Photo Credit: Matthew Lovallo, et al.,

April 11, 2024Harvard Law School Clinic Calls for End to Use of Cruel Traps in Connecticut 

For Immediate Release: April 11, 2024 

Hartford, CT – Harvard Law School’s Animal Law & Policy Clinic is urging the Connecticut Department of Energy and Environmental Protection (DEEP) to safeguard wildlife by prohibiting the use of leghold and body-gripping traps. These barbaric devices, generally set underwater in the state, are designed to slam shut on an animal’s foot or body, causing an agonizing death by drowning. If the animal doesn’t drown or the leghold trap is set on land, victims endure prolonged panic and may chew or rip off their own limbs to escape. 

“The gruesome injuries that leghold and body-gripping traps inflict are difficult to stomach,” says Kira Horowitz, a third-year law student who co-authored the letter. “Even so-called padded leghold traps frequently cause leg fractures, joint dislocations, and even limb amputations in the animals they capture.” 

The Clinic’s comprehensive letter points out that these traps are also notoriously indiscriminate, often capturing animals other than the species targeted. DEEP doesn’t require trappers to report accidental captures of non-target species, so it is impossible to know how many animals are truly impacted by trapping. However, the Clinic’s review of public records revealed that between 2017 and 2022 DEEP’s Environmental Conservation (EnCon) Police received numerous complaints about animals grievously injured or killed by these traps, including birds protected by federal and state law and even dogs and cats.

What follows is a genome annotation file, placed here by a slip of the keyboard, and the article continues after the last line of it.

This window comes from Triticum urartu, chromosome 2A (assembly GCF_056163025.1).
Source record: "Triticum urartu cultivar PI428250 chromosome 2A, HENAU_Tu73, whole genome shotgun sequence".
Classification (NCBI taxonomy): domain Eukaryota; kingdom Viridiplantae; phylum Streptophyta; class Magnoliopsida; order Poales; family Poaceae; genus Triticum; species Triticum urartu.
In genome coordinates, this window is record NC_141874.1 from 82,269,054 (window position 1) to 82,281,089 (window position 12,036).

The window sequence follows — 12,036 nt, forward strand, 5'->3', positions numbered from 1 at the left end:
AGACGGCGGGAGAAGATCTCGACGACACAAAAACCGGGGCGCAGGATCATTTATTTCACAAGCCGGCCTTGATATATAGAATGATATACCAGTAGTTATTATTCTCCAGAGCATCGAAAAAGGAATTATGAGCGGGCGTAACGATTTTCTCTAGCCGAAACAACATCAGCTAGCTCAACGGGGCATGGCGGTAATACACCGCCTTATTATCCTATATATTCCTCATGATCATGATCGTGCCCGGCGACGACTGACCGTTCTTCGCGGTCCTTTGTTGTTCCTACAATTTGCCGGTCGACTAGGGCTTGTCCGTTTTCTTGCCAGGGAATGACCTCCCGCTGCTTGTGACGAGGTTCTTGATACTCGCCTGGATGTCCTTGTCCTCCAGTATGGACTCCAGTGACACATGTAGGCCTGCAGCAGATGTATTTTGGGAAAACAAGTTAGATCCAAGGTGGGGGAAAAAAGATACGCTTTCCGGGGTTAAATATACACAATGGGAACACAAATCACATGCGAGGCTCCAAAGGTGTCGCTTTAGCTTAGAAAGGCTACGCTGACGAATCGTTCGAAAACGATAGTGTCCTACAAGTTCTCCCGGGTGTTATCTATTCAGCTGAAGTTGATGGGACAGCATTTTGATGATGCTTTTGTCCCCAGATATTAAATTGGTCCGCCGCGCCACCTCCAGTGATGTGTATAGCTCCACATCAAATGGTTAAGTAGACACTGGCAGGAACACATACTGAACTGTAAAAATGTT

“Even when trapping regulations are followed to the letter, there is still no way to prevent leghold or body-gripping traps from wrongfully catching non-target animals,” adds letter co-author and third-year law student Savannah Bergeron. “Any animal who comes into contact with a trap is at risk of serious harm at best, or a grisly end at worst, and that includes ducks, raptors, deer, dogs, and cats.” 

Under the Connecticut Environmental Policy Act (CEPA), every state agency has a duty to act as trustee of the environment for present and future generations and a continuing responsibility to ensure that its policies are fulfilling that duty. The Clinic’s letter argues that DEEP’s policies allowing the use of leghold and body-gripping traps are inconsistent with this mandate. The letter also highlights a variety of safe, humane alternatives to trapping that promote coexistence with wildlife. 

Nine states—including Connecticut’s neighbors Massachusetts and Rhode Island—have banned or significantly limited the use of leghold traps. 


For more information or interview requests, please contact:
Rachel Mathews, Harvard Animal Law & Policy Clinic, [email protected], 703-489-7902